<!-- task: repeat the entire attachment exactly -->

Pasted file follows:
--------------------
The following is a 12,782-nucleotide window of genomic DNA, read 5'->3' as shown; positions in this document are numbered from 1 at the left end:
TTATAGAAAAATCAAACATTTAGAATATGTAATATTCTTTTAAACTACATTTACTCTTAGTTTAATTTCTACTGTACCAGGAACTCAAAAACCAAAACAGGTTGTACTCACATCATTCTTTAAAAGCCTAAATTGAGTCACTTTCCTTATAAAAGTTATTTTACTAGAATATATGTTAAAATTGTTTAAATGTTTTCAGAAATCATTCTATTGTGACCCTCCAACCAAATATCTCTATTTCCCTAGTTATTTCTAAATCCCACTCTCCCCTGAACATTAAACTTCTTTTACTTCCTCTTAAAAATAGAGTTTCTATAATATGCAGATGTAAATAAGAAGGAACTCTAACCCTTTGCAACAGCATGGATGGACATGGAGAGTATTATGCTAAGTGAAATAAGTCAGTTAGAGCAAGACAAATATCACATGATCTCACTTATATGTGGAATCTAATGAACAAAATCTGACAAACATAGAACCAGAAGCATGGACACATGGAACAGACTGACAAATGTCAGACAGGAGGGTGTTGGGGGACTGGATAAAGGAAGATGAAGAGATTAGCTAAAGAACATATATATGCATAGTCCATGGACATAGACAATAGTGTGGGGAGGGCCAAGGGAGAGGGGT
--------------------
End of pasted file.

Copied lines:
The following is a 12,782-nucleotide window of genomic DNA, read 5'->3' as shown; positions in this document are numbered from 1 at the left end:
TTATAGAAAAATCAAACATTTAGAATATGTAATATTCTTTTAAACTACATTTACTCTTAGTTTAATTTCTACTGTACCAGGAACTCAAAAACCAAAACAGGTTGTACTCACATCATTCTTTAAAAGCCTAAATTGAGTCACTTTCCTTATAAAAGTTATTTTACTAGAATATATGTTAAAATTGTTTAAATGTTTTCAGAAATCATTCTATTGTGACCCTCCAACCAAATATCTCTATTTCCCTAGTTATTTCTAAATCCCACTCTCCCCTGAACATTAAACTTCTTTTACTTCCTCTTAAAAATAGAGTTTCTATAATATGCAGATGTAAATAAGAAGGAACTCTAACCCTTTGCAACAGCATGGATGGACATGGAGAGTATTATGCTAAGTGAAATAAGTCAGTTAGAGCAAGACAAATATCACATGATCTCACTTATATGTGGAATCTAATGAACAAAATCTGACAAACATAGAACCAGAAGCATGGACACATGGAACAGACTGACAAATGTCAGACAGGAGGGTGTTGGGGGACTGGATAAAGGAAGATGAAGAGATTAGCTAAAGAACATATATATGCATAGTCCATGGACATAGACAATAGTGTGGGGAGGGCCAAGGGAGAGGGGT